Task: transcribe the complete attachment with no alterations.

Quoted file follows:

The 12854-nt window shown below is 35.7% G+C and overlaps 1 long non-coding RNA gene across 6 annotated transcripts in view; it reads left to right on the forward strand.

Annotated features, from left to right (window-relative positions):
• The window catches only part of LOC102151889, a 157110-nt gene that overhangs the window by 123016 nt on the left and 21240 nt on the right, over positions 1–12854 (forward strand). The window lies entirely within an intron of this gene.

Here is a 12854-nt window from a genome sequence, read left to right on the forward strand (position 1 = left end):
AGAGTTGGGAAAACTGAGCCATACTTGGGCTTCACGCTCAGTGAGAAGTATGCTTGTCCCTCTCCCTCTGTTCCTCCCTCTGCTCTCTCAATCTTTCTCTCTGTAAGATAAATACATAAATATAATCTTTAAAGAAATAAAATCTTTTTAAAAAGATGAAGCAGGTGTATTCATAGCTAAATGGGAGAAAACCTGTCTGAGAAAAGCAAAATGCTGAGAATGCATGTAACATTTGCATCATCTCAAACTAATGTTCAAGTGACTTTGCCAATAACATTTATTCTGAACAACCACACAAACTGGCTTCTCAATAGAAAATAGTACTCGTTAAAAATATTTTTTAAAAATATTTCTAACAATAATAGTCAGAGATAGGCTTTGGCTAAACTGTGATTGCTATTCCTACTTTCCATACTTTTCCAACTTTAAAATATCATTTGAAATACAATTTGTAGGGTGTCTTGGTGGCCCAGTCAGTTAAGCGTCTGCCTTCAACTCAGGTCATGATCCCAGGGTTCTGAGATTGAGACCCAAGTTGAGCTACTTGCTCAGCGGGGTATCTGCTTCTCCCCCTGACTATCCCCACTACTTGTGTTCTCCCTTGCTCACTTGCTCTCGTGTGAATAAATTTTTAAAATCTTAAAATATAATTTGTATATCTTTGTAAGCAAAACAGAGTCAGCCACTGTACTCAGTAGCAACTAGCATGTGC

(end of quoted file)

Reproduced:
The 12854-nt window shown below is 35.7% G+C and overlaps 1 long non-coding RNA gene across 6 annotated transcripts in view; it reads left to right on the forward strand.

Annotated features, from left to right (window-relative positions):
• The window catches only part of LOC102151889, a 157110-nt gene that overhangs the window by 123016 nt on the left and 21240 nt on the right, over positions 1–12854 (forward strand). The window lies entirely within an intron of this gene.

Here is a 12854-nt window from a genome sequence, read left to right on the forward strand (position 1 = left end):
AGAGTTGGGAAAACTGAGCCATACTTGGGCTTCACGCTCAGTGAGAAGTATGCTTGTCCCTCTCCCTCTGTTCCTCCCTCTGCTCTCTCAATCTTTCTCTCTGTAAGATAAATACATAAATATAATCTTTAAAGAAATAAAATCTTTTTAAAAAGATGAAGCAGGTGTATTCATAGCTAAATGGGAGAAAACCTGTCTGAGAAAAGCAAAATGCTGAGAATGCATGTAACATTTGCATCATCTCAAACTAATGTTCAAGTGACTTTGCCAATAACATTTATTCTGAACAACCACACAAACTGGCTTCTCAATAGAAAATAGTACTCGTTAAAAATATTTTTTAAAAATATTTCTAACAATAATAGTCAGAGATAGGCTTTGGCTAAACTGTGATTGCTATTCCTACTTTCCATACTTTTCCAACTTTAAAATATCATTTGAAATACAATTTGTAGGGTGTCTTGGTGGCCCAGTCAGTTAAGCGTCTGCCTTCAACTCAGGTCATGATCCCAGGGTTCTGAGATTGAGACCCAAGTTGAGCTACTTGCTCAGCGGGGTATCTGCTTCTCCCCCTGACTATCCCCACTACTTGTGTTCTCCCTTGCTCACTTGCTCTCGTGTGAATAAATTTTTAAAATCTTAAAATATAATTTGTATATCTTTGTAAGCAAAACAGAGTCAGCCACTGTACTCAGTAGCAACTAGCATGTGC